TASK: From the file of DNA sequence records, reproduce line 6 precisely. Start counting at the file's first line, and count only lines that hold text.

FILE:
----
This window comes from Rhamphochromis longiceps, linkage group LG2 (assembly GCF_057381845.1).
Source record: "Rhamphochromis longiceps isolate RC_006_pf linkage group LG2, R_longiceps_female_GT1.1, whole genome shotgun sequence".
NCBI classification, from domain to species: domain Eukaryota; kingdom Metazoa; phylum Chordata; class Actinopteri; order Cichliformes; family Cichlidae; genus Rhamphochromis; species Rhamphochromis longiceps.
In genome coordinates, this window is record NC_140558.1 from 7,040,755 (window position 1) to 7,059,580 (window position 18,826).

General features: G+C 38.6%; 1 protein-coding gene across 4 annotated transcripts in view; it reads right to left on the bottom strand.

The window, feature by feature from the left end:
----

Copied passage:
The window, feature by feature from the left end: